Why evaluations fail: The importance of good monitoring (DCED, 2014)

Adam Kessler and Jim Tanburn, August 2014, Donor Committee for Enterprise Development (DCED). 9 pages. Available as pdf.

Introduction:  A development programme without a strong internal monitoring system often cannot be effectively evaluated. The DCED Standard for Results Measurement is a widely-used monitoring framework, and this document discusses how it relates to external evaluations. Why should evaluators be interested in monitoring systems? How can the DCED Standard support evaluations, and vice versa? Who is responsible for what, and what are the expectations of each? This document expands previous work by the UK Department for International Development (DFID).

This document is relevant for evaluators, those commissioning evaluations, and practitioners in  programmes using the DCED Standard and undergoing an evaluation. It provides a basis for dialogue with the evaluation community; the aims of that dialogue are to identify sources of evaluation expertise
available to support programmes using the DCED Standard, and to promote the Standard to programmes needing to improve their monitoring system. We would welcome further discussions on the topic, and invite you to contact us at Results@Enterprise-Development.org with any questions or comments.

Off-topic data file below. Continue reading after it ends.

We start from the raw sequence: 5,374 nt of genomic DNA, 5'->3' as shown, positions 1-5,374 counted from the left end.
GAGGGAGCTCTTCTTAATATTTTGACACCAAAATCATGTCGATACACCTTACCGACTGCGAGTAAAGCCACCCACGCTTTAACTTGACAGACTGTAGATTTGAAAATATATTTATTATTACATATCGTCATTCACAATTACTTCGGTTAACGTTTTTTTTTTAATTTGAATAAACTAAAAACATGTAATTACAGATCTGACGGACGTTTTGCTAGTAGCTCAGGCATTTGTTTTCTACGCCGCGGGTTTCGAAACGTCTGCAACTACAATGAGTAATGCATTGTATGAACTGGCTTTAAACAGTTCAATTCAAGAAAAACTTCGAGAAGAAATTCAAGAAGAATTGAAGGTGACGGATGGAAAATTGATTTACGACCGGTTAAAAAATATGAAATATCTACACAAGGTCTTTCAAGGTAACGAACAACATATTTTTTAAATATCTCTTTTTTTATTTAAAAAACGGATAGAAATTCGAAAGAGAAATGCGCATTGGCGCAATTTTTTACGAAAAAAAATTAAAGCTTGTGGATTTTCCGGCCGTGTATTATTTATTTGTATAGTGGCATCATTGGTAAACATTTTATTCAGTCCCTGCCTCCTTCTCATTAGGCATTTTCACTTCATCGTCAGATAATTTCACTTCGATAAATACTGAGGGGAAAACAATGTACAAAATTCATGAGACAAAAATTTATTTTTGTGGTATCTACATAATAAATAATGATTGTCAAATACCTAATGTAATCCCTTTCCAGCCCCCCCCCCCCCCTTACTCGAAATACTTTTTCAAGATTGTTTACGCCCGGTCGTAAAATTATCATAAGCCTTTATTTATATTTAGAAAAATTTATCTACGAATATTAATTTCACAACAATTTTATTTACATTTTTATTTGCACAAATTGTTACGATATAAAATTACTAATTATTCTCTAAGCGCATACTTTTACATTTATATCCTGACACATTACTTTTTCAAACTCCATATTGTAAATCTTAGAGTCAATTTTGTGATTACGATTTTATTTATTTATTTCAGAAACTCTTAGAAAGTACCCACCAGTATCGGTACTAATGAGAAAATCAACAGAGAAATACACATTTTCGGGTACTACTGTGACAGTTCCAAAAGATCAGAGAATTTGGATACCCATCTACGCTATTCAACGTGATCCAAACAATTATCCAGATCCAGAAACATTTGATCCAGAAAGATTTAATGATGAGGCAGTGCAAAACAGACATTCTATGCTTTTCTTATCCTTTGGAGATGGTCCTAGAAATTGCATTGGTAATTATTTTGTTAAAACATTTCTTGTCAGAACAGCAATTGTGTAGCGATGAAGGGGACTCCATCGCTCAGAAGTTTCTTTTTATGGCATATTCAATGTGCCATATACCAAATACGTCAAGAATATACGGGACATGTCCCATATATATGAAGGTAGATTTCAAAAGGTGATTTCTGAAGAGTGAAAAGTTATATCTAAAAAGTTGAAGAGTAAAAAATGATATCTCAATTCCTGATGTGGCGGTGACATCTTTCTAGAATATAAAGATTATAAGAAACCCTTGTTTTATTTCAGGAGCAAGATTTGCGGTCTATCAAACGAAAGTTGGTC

1 Introduction
2 Why should evaluators be interested in monitoring?
2.1 Good monitoring is essential for effective management
2.2 Good monitoring is essential for effective evaluation
2.3 Some evaluation methodologies incorporate monitoring
3 What is the DCED Standard for Results Measurement?
4 How does the DCED Standard support evaluation?
4.1 The DCED Standard promotes clear theories of change
4.2 The DCED Standard provides additional data to test the theory of change
5 How do evaluations supplement the DCED Standard?
5.1 Evaluations are independent
5.2 Evaluations have more expertise and larger budgets
5.3 Evaluations can examine broader effects
5.4 Evaluations and the DCED Standard are for different audiences
6 Division of responsibilities between evaluator and programme team
7 Key References and further reading

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